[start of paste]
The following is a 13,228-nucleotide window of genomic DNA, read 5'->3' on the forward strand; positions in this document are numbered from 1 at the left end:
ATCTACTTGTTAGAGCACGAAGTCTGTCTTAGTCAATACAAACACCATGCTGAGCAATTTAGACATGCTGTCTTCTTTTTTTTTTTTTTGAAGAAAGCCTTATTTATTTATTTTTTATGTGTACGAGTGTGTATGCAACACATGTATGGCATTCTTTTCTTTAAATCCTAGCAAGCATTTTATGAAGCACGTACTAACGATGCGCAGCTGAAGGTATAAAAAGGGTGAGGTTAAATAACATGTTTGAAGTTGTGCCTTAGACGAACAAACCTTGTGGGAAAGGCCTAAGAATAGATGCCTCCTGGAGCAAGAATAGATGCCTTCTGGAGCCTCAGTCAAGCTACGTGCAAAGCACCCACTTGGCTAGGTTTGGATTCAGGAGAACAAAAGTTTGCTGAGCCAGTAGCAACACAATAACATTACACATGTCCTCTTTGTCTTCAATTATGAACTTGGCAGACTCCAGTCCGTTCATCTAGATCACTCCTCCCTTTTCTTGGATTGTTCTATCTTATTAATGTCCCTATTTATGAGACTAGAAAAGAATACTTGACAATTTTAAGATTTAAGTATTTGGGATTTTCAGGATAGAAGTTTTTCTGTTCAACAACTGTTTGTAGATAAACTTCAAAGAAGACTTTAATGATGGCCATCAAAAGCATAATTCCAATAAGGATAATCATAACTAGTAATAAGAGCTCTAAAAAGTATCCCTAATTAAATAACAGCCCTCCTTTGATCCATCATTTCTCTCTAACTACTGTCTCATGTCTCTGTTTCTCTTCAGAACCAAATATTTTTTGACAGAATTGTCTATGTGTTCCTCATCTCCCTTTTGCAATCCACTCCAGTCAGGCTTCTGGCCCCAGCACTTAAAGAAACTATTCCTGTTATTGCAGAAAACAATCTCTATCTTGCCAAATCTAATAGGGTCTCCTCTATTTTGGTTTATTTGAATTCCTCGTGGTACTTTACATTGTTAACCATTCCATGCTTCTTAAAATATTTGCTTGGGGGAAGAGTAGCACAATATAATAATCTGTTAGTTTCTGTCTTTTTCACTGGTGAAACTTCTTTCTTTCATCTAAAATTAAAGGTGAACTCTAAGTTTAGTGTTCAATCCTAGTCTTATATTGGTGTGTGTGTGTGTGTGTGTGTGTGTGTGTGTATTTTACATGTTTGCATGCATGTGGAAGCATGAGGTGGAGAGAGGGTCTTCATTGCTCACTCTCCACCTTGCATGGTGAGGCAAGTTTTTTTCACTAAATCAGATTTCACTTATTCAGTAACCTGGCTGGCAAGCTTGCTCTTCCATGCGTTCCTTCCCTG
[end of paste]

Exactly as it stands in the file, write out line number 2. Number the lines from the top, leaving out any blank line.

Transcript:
ATCTACTTGTTAGAGCACGAAGTCTGTCTTAGTCAATACAAACACCATGCTGAGCAATTTAGACATGCTGTCTTCTTTTTTTTTTTTTTGAAGAAAGCCTTATTTATTTATTTTTTATGTGTACGAGTGTGTATGCAACACATGTATGGCATTCTTTTCTTTAAATCCTAGCAAGCATTTTATGAAGCACGTACTAACGATGCGCAGCTGAAGGTATAAAAAGGGTGAGGTTAAATAACATGTTTGAAGTTGTGCCTTAGACGAACAAACCTTGTGGGAAAGGCCTAAGAATAGATGCCTCCTGGAGCAAGAATAGATGCCTTCTGGAGCCTCAGTCAAGCTACGTGCAAAGCACCCACTTGGCTAGGTTTGGATTCAGGAGAACAAAAGTTTGCTGAGCCAGTAGCAACACAATAACATTACACATGTCCTCTTTGTCTTCAATTATGAACTTGGCAGACTCCAGTCCGTTCATCTAGATCACTCCTCCCTTTTCTTGGATTGTTCTATCTTATTAATGTCCCTATTTATGAGACTAGAAAAGAATACTTGACAATTTTAAGATTTAAGTATTTGGGATTTTCAGGATAGAAGTTTTTCTGTTCAACAACTGTTTGTAGATAAACTTCAAAGAAGACTTTAATGATGGCCATCAAAAGCATAATTCCAATAAGGATAATCATAACTAGTAATAAGAGCTCTAAAAAGTATCCCTAATTAAATAACAGCCCTCCTTTGATCCATCATTTCTCTCTAACTACTGTCTCATGTCTCTGTTTCTCTTCAGAACCAAATATTTTTTGACAGAATTGTCTATGTGTTCCTCATCTCCCTTTTGCAATCCACTCCAGTCAGGCTTCTGGCCCCAGCACTTAAAGAAACTATTCCTGTTATTGCAGAAAACAATCTCTATCTTGCCAAATCTAATAGGGTCTCCTCTATTTTGGTTTATTTGAATTCCTCGTGGTACTTTACATTGTTAACCATTCCATGCTTCTTAAAATATTTGCTTGGGGGAAGAGTAGCACAATATAATAATCTGTTAGTTTCTGTCTTTTTCACTGGTGAAACTTCTTTCTTTCATCTAAAATTAAAGGTGAACTCTAAGTTTAGTGTTCAATCCTAGTCTTATATTGGTGTGTGTGTGTGTGTGTGTGTGTGTGTGTGTATTTTACATGTTTGCATGCATGTGGAAGCATGAGGTGGAGAGAGGGTCTTCATTGCTCACTCTCCACCTTGCATGGTGAGGCAAGTTTTTTTCACTAAATCAGATTTCACTTATTCAGTAACCTGGCTGGCAAGCTTGCTCTTCCATGCGTTCCTTCCCTG